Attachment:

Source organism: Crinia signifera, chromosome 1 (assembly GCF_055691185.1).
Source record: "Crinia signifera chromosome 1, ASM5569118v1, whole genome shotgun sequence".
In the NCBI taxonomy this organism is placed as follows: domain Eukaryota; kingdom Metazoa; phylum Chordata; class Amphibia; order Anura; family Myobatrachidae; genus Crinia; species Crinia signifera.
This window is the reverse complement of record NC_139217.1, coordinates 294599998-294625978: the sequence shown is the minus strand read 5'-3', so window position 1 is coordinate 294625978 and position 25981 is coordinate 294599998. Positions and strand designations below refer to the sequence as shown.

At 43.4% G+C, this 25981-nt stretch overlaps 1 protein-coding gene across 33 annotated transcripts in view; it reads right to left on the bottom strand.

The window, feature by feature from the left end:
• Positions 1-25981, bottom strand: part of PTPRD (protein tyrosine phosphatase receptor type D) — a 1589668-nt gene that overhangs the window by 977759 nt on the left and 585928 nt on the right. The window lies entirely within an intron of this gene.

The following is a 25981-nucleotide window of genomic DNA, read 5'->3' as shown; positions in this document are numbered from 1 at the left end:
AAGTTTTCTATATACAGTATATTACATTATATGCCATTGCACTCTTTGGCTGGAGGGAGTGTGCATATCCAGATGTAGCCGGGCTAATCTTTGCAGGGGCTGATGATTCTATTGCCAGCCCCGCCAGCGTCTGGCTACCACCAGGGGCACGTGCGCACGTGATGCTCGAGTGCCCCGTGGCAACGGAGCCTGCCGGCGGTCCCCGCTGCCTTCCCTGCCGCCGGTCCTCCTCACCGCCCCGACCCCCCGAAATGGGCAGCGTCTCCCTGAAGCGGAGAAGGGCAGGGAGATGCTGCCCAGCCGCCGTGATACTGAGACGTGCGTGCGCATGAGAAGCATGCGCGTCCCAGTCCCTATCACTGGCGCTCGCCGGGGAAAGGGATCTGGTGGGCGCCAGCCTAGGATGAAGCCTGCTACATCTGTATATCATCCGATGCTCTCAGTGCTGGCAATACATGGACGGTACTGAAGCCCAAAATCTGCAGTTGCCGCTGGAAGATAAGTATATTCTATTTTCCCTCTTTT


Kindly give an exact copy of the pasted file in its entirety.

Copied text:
Source organism: Crinia signifera, chromosome 1 (assembly GCF_055691185.1).
Source record: "Crinia signifera chromosome 1, ASM5569118v1, whole genome shotgun sequence".
In the NCBI taxonomy this organism is placed as follows: domain Eukaryota; kingdom Metazoa; phylum Chordata; class Amphibia; order Anura; family Myobatrachidae; genus Crinia; species Crinia signifera.
This window is the reverse complement of record NC_139217.1, coordinates 294599998-294625978: the sequence shown is the minus strand read 5'-3', so window position 1 is coordinate 294625978 and position 25981 is coordinate 294599998. Positions and strand designations below refer to the sequence as shown.

At 43.4% G+C, this 25981-nt stretch overlaps 1 protein-coding gene across 33 annotated transcripts in view; it reads right to left on the bottom strand.

The window, feature by feature from the left end:
• Positions 1-25981, bottom strand: part of PTPRD (protein tyrosine phosphatase receptor type D) — a 1589668-nt gene that overhangs the window by 977759 nt on the left and 585928 nt on the right. The window lies entirely within an intron of this gene.

The following is a 25981-nucleotide window of genomic DNA, read 5'->3' as shown; positions in this document are numbered from 1 at the left end:
AAGTTTTCTATATACAGTATATTACATTATATGCCATTGCACTCTTTGGCTGGAGGGAGTGTGCATATCCAGATGTAGCCGGGCTAATCTTTGCAGGGGCTGATGATTCTATTGCCAGCCCCGCCAGCGTCTGGCTACCACCAGGGGCACGTGCGCACGTGATGCTCGAGTGCCCCGTGGCAACGGAGCCTGCCGGCGGTCCCCGCTGCCTTCCCTGCCGCCGGTCCTCCTCACCGCCCCGACCCCCCGAAATGGGCAGCGTCTCCCTGAAGCGGAGAAGGGCAGGGAGATGCTGCCCAGCCGCCGTGATACTGAGACGTGCGTGCGCATGAGAAGCATGCGCGTCCCAGTCCCTATCACTGGCGCTCGCCGGGGAAAGGGATCTGGTGGGCGCCAGCCTAGGATGAAGCCTGCTACATCTGTATATCATCCGATGCTCTCAGTGCTGGCAATACATGGACGGTACTGAAGCCCAAAATCTGCAGTTGCCGCTGGAAGATAAGTATATTCTATTTTCCCTCTTTT